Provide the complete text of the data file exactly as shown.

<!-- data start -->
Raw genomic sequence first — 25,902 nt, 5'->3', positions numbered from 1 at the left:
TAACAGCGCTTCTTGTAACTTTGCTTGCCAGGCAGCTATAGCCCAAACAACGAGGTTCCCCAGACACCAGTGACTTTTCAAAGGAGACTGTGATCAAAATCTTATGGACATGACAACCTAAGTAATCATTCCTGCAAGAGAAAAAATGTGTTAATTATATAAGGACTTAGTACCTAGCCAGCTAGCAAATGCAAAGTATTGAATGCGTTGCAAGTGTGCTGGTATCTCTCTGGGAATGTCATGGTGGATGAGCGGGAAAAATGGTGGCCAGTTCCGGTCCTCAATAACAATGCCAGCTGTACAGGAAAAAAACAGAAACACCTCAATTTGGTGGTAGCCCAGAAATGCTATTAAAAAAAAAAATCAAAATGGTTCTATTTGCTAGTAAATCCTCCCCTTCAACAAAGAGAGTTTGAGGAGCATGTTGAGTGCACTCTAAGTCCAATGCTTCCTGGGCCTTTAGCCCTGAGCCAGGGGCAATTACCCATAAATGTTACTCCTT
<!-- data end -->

Raw genomic sequence first — 25,902 nt, 5'->3', positions numbered from 1 at the left:
TAACAGCGCTTCTTGTAACTTTGCTTGCCAGGCAGCTATAGCCCAAACAACGAGGTTCCCCAGACACCAGTGACTTTTCAAAGGAGACTGTGATCAAAATCTTATGGACATGACAACCTAAGTAATCATTCCTGCAAGAGAAAAAATGTGTTAATTATATAAGGACTTAGTACCTAGCCAGCTAGCAAATGCAAAGTATTGAATGCGTTGCAAGTGTGCTGGTATCTCTCTGGGAATGTCATGGTGGATGAGCGGGAAAAATGGTGGCCAGTTCCGGTCCTCAATAACAATGCCAGCTGTACAGGAAAAAAACAGAAACACCTCAATTTGGTGGTAGCCCAGAAATGCTATTAAAAAAAAAAATCAAAATGGTTCTATTTGCTAGTAAATCCTCCCCTTCAACAAAGAGAGTTTGAGGAGCATGTTGAGTGCACTCTAAGTCCAATGCTTCCTGGGCCTTTAGCCCTGAGCCAGGGGCAATTACCCATAAATGTTACTCCTT